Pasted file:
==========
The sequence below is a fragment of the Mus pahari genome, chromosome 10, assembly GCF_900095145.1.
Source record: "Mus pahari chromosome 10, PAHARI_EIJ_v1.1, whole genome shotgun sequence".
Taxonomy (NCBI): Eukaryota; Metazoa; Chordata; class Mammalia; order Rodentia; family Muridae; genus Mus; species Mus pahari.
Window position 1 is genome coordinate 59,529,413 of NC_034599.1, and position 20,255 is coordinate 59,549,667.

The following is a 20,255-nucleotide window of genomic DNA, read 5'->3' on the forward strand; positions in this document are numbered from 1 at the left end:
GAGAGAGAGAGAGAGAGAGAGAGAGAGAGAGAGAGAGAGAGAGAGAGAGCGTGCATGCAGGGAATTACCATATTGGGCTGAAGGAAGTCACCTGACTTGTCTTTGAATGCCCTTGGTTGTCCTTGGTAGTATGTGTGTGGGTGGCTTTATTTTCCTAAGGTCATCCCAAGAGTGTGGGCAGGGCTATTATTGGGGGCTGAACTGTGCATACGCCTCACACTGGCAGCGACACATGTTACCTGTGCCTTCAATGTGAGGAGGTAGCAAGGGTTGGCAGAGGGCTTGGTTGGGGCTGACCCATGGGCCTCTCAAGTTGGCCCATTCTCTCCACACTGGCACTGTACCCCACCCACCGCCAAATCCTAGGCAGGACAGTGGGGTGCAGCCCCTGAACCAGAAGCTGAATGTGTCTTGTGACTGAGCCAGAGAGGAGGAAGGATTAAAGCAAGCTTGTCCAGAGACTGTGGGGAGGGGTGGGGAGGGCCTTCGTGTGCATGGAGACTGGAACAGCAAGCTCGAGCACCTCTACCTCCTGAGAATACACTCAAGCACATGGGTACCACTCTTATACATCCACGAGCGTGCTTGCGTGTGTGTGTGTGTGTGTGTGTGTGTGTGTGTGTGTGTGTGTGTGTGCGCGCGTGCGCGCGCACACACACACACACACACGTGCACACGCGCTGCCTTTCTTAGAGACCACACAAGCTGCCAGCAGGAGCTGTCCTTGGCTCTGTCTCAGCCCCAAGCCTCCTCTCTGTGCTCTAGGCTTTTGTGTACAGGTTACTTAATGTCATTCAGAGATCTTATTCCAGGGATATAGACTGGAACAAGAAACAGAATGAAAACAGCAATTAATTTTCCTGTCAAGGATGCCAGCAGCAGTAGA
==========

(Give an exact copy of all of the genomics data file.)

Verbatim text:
The sequence below is a fragment of the Mus pahari genome, chromosome 10, assembly GCF_900095145.1.
Source record: "Mus pahari chromosome 10, PAHARI_EIJ_v1.1, whole genome shotgun sequence".
Taxonomy (NCBI): Eukaryota; Metazoa; Chordata; class Mammalia; order Rodentia; family Muridae; genus Mus; species Mus pahari.
Window position 1 is genome coordinate 59,529,413 of NC_034599.1, and position 20,255 is coordinate 59,549,667.

The following is a 20,255-nucleotide window of genomic DNA, read 5'->3' on the forward strand; positions in this document are numbered from 1 at the left end:
GAGAGAGAGAGAGAGAGAGAGAGAGAGAGAGAGAGAGAGAGAGAGAGAGCGTGCATGCAGGGAATTACCATATTGGGCTGAAGGAAGTCACCTGACTTGTCTTTGAATGCCCTTGGTTGTCCTTGGTAGTATGTGTGTGGGTGGCTTTATTTTCCTAAGGTCATCCCAAGAGTGTGGGCAGGGCTATTATTGGGGGCTGAACTGTGCATACGCCTCACACTGGCAGCGACACATGTTACCTGTGCCTTCAATGTGAGGAGGTAGCAAGGGTTGGCAGAGGGCTTGGTTGGGGCTGACCCATGGGCCTCTCAAGTTGGCCCATTCTCTCCACACTGGCACTGTACCCCACCCACCGCCAAATCCTAGGCAGGACAGTGGGGTGCAGCCCCTGAACCAGAAGCTGAATGTGTCTTGTGACTGAGCCAGAGAGGAGGAAGGATTAAAGCAAGCTTGTCCAGAGACTGTGGGGAGGGGTGGGGAGGGCCTTCGTGTGCATGGAGACTGGAACAGCAAGCTCGAGCACCTCTACCTCCTGAGAATACACTCAAGCACATGGGTACCACTCTTATACATCCACGAGCGTGCTTGCGTGTGTGTGTGTGTGTGTGTGTGTGTGTGTGTGTGTGTGTGTGTGTGCGCGCGTGCGCGCGCACACACACACACACACACGTGCACACGCGCTGCCTTTCTTAGAGACCACACAAGCTGCCAGCAGGAGCTGTCCTTGGCTCTGTCTCAGCCCCAAGCCTCCTCTCTGTGCTCTAGGCTTTTGTGTACAGGTTACTTAATGTCATTCAGAGATCTTATTCCAGGGATATAGACTGGAACAAGAAACAGAATGAAAACAGCAATTAATTTTCCTGTCAAGGATGCCAGCAGCAGTAGA